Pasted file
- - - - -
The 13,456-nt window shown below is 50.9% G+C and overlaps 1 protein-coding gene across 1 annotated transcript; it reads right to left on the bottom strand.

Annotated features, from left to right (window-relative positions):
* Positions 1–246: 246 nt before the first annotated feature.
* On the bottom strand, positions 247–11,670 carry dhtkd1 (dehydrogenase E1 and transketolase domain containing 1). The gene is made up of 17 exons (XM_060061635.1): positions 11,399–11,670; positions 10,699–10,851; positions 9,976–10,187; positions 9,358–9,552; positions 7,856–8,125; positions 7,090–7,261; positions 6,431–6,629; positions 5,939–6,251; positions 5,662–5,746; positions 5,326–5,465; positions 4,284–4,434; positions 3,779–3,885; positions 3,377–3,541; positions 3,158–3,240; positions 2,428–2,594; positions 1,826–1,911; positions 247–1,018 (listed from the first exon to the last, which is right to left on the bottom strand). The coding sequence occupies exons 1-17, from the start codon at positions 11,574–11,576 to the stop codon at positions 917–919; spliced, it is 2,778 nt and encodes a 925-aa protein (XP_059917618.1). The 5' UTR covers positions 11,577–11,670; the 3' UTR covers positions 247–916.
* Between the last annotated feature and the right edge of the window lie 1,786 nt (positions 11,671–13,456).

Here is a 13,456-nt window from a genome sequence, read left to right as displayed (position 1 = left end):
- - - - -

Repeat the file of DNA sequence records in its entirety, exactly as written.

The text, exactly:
The 13,456-nt window shown below is 50.9% G+C and overlaps 1 protein-coding gene across 1 annotated transcript; it reads right to left on the bottom strand.

Annotated features, from left to right (window-relative positions):
* Positions 1–246: 246 nt before the first annotated feature.
* On the bottom strand, positions 247–11,670 carry dhtkd1 (dehydrogenase E1 and transketolase domain containing 1). The gene is made up of 17 exons (XM_060061635.1): positions 11,399–11,670; positions 10,699–10,851; positions 9,976–10,187; positions 9,358–9,552; positions 7,856–8,125; positions 7,090–7,261; positions 6,431–6,629; positions 5,939–6,251; positions 5,662–5,746; positions 5,326–5,465; positions 4,284–4,434; positions 3,779–3,885; positions 3,377–3,541; positions 3,158–3,240; positions 2,428–2,594; positions 1,826–1,911; positions 247–1,018 (listed from the first exon to the last, which is right to left on the bottom strand). The coding sequence occupies exons 1-17, from the start codon at positions 11,574–11,576 to the stop codon at positions 917–919; spliced, it is 2,778 nt and encodes a 925-aa protein (XP_059917618.1). The 5' UTR covers positions 11,577–11,670; the 3' UTR covers positions 247–916.
* Between the last annotated feature and the right edge of the window lie 1,786 nt (positions 11,671–13,456).

Here is a 13,456-nt window from a genome sequence, read left to right as displayed (position 1 = left end):